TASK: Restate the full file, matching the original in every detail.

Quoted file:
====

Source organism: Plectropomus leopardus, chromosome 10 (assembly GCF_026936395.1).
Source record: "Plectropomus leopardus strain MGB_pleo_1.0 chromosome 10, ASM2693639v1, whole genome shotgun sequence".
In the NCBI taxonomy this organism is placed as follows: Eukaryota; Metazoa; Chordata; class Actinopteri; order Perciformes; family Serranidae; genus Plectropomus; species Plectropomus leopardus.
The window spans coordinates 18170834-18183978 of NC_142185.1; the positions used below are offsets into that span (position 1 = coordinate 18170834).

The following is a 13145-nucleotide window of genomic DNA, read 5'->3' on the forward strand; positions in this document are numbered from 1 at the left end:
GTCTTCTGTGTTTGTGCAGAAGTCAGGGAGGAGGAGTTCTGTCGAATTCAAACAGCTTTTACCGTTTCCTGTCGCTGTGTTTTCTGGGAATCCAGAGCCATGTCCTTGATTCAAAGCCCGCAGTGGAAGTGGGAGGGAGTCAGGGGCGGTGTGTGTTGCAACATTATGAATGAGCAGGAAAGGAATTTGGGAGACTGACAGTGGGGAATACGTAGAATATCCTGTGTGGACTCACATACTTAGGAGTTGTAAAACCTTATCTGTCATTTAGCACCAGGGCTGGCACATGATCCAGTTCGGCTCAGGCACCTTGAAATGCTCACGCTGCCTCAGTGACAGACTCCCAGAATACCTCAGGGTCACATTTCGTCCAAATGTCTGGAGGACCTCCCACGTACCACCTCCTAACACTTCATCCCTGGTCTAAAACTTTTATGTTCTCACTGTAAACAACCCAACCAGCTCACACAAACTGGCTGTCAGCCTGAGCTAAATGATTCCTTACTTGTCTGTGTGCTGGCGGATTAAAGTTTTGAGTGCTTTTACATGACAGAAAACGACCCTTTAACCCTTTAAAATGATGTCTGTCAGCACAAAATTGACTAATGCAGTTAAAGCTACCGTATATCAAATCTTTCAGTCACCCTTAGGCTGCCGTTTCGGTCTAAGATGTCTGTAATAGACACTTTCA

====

Source organism: Plectropomus leopardus, chromosome 10 (assembly GCF_026936395.1).
Source record: "Plectropomus leopardus strain MGB_pleo_1.0 chromosome 10, ASM2693639v1, whole genome shotgun sequence".
In the NCBI taxonomy this organism is placed as follows: Eukaryota; Metazoa; Chordata; class Actinopteri; order Perciformes; family Serranidae; genus Plectropomus; species Plectropomus leopardus.
The window spans coordinates 18170834-18183978 of NC_142185.1; the positions used below are offsets into that span (position 1 = coordinate 18170834).

The following is a 13145-nucleotide window of genomic DNA, read 5'->3' on the forward strand; positions in this document are numbered from 1 at the left end:
GTCTTCTGTGTTTGTGCAGAAGTCAGGGAGGAGGAGTTCTGTCGAATTCAAACAGCTTTTACCGTTTCCTGTCGCTGTGTTTTCTGGGAATCCAGAGCCATGTCCTTGATTCAAAGCCCGCAGTGGAAGTGGGAGGGAGTCAGGGGCGGTGTGTGTTGCAACATTATGAATGAGCAGGAAAGGAATTTGGGAGACTGACAGTGGGGAATACGTAGAATATCCTGTGTGGACTCACATACTTAGGAGTTGTAAAACCTTATCTGTCATTTAGCACCAGGGCTGGCACATGATCCAGTTCGGCTCAGGCACCTTGAAATGCTCACGCTGCCTCAGTGACAGACTCCCAGAATACCTCAGGGTCACATTTCGTCCAAATGTCTGGAGGACCTCCCACGTACCACCTCCTAACACTTCATCCCTGGTCTAAAACTTTTATGTTCTCACTGTAAACAACCCAACCAGCTCACACAAACTGGCTGTCAGCCTGAGCTAAATGATTCCTTACTTGTCTGTGTGCTGGCGGATTAAAGTTTTGAGTGCTTTTACATGACAGAAAACGACCCTTTAACCCTTTAAAATGATGTCTGTCAGCACAAAATTGACTAATGCAGTTAAAGCTACCGTATATCAAATCTTTCAGTCACCCTTAGGCTGCCGTTTCGGTCTAAGATGTCTGTAATAGACACTTTCA